Winner and Loser of the Week in Florida politics — Week of Oct. 25, 2020

On her way to a hospital to give birth, an Orlando woman stopped to vote. WINNING!

Polls throughout most of Florida will close at 7 p.m. Eastern time on Tuesday. Because part of the western Panhandle is in the Central Time Zone, it will run an hour behind.

Either way, it shouldn’t be too long until we see substantial amounts of results in the various races. That’s because Florida is one of 46 states that allow elections offices to count early and mail ballots before Election Day.

The question is, why don’t they all?

Wisconsin and Pennsylvania are two of the holdout states. Alabama and Mississippi are the others, but there’s not much doubt about how most people there will vote.

In some parts of Pennsylvania, elections supervisors say they won’t count mail ballots until Wednesday. Secretary of State Kathy Boockvar said nope, that’s not acceptable. She ordered them to start tabulating at 7 a.m. on Election Day, the earliest allowable.

It’s not clear if those areas will comply.

This is just silly. Please explain the logic of delaying the tabulation of ballots. Like every state, Florida has multiple safeguards in place to ensure the security of the early count.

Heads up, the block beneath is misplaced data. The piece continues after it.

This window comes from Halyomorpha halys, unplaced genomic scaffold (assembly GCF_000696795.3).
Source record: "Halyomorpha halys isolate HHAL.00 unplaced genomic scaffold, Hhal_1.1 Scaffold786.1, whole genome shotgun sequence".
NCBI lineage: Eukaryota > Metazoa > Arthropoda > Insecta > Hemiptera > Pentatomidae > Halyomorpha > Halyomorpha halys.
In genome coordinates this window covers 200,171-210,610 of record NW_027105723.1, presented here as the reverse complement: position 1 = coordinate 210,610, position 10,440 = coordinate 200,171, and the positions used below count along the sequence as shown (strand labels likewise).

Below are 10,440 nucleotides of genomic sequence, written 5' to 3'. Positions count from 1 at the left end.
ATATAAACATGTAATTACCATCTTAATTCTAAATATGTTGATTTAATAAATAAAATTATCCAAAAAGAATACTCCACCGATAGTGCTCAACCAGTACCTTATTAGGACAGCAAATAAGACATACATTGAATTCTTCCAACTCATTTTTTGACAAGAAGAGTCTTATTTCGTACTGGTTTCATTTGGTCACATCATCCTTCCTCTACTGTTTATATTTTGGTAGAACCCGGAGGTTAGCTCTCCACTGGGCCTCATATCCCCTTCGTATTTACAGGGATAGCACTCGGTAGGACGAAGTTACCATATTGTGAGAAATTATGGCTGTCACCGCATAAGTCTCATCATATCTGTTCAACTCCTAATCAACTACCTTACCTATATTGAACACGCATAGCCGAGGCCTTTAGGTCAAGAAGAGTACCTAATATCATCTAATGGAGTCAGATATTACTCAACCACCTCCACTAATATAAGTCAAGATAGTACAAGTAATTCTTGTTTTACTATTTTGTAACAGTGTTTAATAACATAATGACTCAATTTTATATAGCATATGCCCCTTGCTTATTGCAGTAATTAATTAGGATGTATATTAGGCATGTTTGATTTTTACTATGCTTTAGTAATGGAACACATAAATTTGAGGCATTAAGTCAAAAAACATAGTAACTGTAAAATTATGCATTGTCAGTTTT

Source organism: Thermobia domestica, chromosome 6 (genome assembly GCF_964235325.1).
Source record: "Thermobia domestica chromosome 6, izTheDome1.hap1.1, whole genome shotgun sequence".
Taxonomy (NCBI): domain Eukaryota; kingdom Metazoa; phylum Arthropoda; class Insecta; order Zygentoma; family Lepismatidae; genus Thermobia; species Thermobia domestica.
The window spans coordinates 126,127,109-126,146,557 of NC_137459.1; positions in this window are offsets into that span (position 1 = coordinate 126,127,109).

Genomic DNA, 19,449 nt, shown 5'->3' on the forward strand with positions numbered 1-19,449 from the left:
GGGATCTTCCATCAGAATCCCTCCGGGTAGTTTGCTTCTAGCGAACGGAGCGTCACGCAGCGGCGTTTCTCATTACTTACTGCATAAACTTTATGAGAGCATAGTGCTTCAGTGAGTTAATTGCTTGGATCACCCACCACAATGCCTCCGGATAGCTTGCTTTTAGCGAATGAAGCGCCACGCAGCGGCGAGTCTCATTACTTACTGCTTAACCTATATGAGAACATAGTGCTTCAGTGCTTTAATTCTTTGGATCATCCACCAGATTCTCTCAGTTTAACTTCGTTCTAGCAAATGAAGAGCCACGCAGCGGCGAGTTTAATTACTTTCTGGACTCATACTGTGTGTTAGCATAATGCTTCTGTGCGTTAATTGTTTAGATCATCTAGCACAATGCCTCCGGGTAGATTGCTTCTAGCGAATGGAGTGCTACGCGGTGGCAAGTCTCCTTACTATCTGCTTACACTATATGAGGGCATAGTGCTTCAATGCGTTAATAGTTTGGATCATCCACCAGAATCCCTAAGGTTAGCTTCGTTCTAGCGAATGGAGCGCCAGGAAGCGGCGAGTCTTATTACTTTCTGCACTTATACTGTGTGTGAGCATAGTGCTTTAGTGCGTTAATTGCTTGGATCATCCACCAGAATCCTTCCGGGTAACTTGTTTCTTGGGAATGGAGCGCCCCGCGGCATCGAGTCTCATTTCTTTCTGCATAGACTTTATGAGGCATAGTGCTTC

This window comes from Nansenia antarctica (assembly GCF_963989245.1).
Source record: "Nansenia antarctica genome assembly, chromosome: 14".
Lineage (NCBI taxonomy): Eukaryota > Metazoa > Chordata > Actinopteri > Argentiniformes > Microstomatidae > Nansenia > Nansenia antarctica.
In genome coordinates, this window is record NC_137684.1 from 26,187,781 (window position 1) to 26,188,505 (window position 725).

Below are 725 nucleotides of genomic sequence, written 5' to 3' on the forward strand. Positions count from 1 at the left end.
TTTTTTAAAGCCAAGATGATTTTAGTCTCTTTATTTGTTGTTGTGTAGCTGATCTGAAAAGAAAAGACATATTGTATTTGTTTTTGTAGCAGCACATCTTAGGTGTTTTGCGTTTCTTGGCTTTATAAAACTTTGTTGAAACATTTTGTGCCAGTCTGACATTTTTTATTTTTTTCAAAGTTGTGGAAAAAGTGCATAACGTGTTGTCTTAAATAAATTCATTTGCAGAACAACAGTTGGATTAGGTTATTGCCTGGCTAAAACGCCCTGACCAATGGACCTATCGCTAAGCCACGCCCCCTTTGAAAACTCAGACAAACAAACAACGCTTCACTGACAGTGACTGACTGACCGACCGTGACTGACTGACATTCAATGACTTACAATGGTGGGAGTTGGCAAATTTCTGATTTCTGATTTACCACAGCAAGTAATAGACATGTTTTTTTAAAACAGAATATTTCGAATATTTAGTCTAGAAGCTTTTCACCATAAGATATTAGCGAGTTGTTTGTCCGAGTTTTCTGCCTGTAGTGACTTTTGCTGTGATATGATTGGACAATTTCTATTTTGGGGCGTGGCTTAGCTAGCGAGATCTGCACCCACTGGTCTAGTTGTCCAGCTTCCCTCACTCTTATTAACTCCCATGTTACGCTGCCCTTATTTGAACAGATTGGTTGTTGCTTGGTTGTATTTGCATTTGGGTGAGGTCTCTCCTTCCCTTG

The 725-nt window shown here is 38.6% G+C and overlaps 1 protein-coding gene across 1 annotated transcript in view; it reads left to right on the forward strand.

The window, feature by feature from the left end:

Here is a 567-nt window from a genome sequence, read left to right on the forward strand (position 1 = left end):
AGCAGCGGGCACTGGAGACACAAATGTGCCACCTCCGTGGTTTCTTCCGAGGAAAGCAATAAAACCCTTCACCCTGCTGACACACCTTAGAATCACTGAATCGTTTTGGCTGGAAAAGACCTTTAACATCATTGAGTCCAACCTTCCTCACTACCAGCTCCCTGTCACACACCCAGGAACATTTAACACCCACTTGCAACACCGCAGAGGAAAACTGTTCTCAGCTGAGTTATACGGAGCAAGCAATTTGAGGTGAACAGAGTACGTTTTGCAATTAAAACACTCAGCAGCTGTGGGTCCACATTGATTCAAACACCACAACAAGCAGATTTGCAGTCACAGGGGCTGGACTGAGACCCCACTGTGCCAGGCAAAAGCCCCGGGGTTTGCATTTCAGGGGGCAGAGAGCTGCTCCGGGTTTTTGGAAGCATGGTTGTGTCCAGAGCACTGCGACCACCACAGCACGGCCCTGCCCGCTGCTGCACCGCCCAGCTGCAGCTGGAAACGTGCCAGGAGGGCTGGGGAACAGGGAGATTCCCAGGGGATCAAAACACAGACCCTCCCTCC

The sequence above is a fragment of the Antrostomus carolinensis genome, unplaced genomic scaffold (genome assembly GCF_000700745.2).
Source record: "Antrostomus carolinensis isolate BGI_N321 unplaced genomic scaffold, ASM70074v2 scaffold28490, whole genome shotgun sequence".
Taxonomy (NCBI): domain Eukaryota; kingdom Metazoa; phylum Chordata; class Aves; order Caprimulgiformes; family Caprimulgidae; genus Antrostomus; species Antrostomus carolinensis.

Why any state would choose to drag the results out is baffling.

In keeping with the spirit of our weekly “Winners and Losers” exercise, I hereby declare the Flab Four states that force America to wait are four-way dishonorable losers.

Now, let’s get to the real reason we’re here.


Honorable mention: All the candidates. They gave speeches, raised money, and made promises. In this weirdest of campaigns year, candidates had to strategize in a polarized environment, all while navigating through a pandemic.


We agreed with some of their positions and disagreed with others. As they reach the finish line, though, we applaud their willingness to stand and be counted.

Well done.

Almost (but not quite) biggest winner: Casey DeSantis. Florida’s First Lady helped secure a $4.9 million grant to expand crisis counseling services in the Sunshine State.

The federal money will pay for more counselors within Florida’s network of 2-1-1 crisis helplines.

“With recent increases in calls to 2-1-1 statewide, the need for behavioral health services is overwhelmingly apparent,” Department of Children and Families Secretary Chad Poppell said.

“Thanks to support from Governor DeSantis, First Lady DeSantis, and our federal partners, Florida’s children and families will have access to counseling and referral services they need to cope during this period of transition and recovery.”

The biggest winner: Voting while in labor. We don’t know her name because of privacy laws, but we salute the Orange County woman who forever shattered any excuse for not voting.

She was in labor and on her way to the hospital to give birth when she demanded her husband stop at the Orange County Supervisor of Elections Office. That lady takes voting seriously.